Leading on four of the eight indicators - equipment investment, relative unemployment, retail spending, and dwelling starts - Tasmania continues to lead as the best performing economy in the country.

CommSec's methodology measures eight economic indicators compared with a state's decade average.

Little separated the other states and territories before the Omicron variant emerged according to the report, but following the variant influencing activity across the country, South Australia ranked second overall. 

Victoria came in third, followed by Western Australia, Queensland, New South Wales, the ACT, and the Northern Territory.

CommSec Chief Economist Craig James said Australia's economies are in 'solid shape', well supported by strong fiscal and monetary stimulus.

"Unemployment rates are historically low across much of the nation," Mr James said.

"Labour is in short supply across many industries - a reflection of current COVID-related self-isolation requirements and border restrictions."

While Tasmania held the top position, and is 'likely' to remain on top in the short-term, "much can change over 2022".

"In fact, the Western Australian and South Australian economies have moved up the rankings, performing strongly during the pandemic, with the former benefiting from a surge in iron ore exports and prices, while the latter has benefited from strong government and business investment," Mr James said.

"In differing ways, each state or territory will attempt to ‘live with COVID’ throughout 2022, potentially leading to major changes in the performance rankings."

Queensland set to rise through the ranks, Tasmania to remain on top

Queensland ranked number five this quarter, but some experts have predicted that Queensland's housing boom isn't done yet, which could see the Sunshine State rise through the ranks next quarter.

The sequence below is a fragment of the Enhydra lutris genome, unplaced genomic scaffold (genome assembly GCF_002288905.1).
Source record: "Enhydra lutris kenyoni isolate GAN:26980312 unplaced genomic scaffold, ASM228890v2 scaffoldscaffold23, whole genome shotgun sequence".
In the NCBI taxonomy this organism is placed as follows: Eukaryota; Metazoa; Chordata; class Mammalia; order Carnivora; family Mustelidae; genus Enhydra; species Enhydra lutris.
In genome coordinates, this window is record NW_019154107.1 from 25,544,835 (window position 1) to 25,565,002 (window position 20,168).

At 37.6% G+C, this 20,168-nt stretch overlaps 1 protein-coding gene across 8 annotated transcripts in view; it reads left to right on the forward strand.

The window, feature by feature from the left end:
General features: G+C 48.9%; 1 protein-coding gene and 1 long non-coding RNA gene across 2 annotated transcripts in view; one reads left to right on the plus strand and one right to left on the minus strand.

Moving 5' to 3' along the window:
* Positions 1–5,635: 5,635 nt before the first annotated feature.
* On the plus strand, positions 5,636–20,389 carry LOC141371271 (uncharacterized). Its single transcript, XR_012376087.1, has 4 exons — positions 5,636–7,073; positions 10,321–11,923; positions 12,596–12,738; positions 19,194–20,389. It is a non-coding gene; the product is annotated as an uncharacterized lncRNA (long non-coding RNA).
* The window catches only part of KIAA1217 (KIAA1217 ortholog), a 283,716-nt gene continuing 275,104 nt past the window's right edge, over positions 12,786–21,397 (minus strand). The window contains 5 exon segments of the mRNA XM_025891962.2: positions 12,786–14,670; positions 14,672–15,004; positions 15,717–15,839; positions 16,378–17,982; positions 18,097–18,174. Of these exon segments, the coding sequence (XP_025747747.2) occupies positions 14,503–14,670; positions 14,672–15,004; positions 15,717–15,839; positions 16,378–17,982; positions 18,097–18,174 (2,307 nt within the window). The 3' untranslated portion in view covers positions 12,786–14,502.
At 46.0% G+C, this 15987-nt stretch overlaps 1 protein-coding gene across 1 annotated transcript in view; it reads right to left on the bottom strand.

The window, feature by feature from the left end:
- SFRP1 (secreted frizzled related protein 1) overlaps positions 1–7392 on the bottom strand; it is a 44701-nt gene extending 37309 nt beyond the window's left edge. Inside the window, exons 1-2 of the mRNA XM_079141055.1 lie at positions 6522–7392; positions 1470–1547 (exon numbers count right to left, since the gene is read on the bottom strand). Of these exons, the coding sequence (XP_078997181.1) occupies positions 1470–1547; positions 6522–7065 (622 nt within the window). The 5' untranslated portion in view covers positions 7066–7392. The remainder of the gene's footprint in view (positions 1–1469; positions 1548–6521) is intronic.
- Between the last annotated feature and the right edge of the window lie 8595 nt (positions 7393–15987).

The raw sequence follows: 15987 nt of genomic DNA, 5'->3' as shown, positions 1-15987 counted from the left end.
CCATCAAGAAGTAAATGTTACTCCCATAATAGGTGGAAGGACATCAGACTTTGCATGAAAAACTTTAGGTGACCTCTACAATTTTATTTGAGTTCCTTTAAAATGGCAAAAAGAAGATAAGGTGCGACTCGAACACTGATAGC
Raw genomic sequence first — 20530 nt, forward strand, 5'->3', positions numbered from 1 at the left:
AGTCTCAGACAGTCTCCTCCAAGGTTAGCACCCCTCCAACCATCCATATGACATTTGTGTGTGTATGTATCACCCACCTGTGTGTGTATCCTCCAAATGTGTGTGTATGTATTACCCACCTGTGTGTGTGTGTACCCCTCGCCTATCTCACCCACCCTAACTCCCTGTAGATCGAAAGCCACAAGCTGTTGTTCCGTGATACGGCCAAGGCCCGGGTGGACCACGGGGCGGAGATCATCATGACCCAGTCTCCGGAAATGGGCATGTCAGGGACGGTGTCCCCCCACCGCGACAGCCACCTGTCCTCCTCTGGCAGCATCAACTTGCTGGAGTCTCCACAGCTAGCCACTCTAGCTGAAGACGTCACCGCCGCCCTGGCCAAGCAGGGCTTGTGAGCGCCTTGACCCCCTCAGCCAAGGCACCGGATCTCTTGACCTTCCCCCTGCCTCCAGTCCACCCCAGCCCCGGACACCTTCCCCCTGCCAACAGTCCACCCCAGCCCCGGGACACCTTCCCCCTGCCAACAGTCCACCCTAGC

Chief economist at PRD Diaswati Mardiasmo said that 2022 will see both Tasmania and Queensland's housing markets grow due to three key factors: lower starting prices, housing supply, and rental yields.

"Tasmania and Queensland started off on a lower pricing level compared to NSW and Victoria, therefore there is still room for [prices] to grow," Dr Mardiasmo told Savings.com.au.

"Prices in Tasmania and Queensland are still affordable... which attracts interstate migration and investors."

Dr Mardiasmo said the level of housing supply planned to be built in Tasmania and Queensland is 'much lower' than NSW and Victoria.

"There is still limited new housing supply planned, and yet demand has kept on going and now we are opening international borders," Dr Mardiasmo said.

"Therefore, the imbalance between supply and demand will be felt more in Tasmania and Queensland."

Dr Mardiasmo also said rental yields in Tasmania and Queensland continue to be higher than NSW and Victoria, while vacancy rates continue to be lower.

"Brisbane and Hobart for example have vacancy rates between 1 to 1.5%, whereas Sydney and Melbourne's are 2 to 3%," she said.

"Therefore, rental occupancy is much quicker in Brisbane and Hobart, which means quicker rental income cashflow for investors."


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What will the next State of the States look like?

As for the future, Dr Mardiasmo said there are trends in NSW and Victoria that could potentially 'change the landscape'.

"There is an increasing amount of people coming back to both Sydney and Melbourne as restrictions lift, companies lift work from home flexibilities and request workers to be back in the office, and more jobs become available," Dr Mardiasmo said.

"We will start seeing an increase in [property] sales in these capital cities and also higher absorption of rental properties."

Dr Mardiasmo said that regional economies within these states are 'growing exponentially' due to infrastructure investment and commercial growth.

"Both NSW and Victoria are 'faster' at this than Queensland and Tasmania, which is why you see a metropolitan-like feel in places that would be classified as regional economies," she said.

Dr Mardiasmo also said that with international borders reopening - though each state has its own rules - Australian economies could benefit in a number of ways.

"In general, [new expats will arrive on] working and study visas, [so] places that have a strong international student appeal will see the biggest impact in terms of a shift in housing demand and supply," Dr Mardiasmo said.

"Regional areas that require workers and can tap into the working visa sector will also see the impact.

"Tourism will benefit as a second recipient, given that there are still limitations on tourist visa entry."

Dr Mardiasmo said there are generalisations that can be made about State of the States, but that there is a different mix of demographics, economic structure, and government policies within each state.

She said this creates a "market within market" situation.

"2022 will be a very interesting year - we will see nuances that we may not have seen or predicted, however some will be quite obvious," Dr Mardiasmo said.

Image by David Clode on Unsplash

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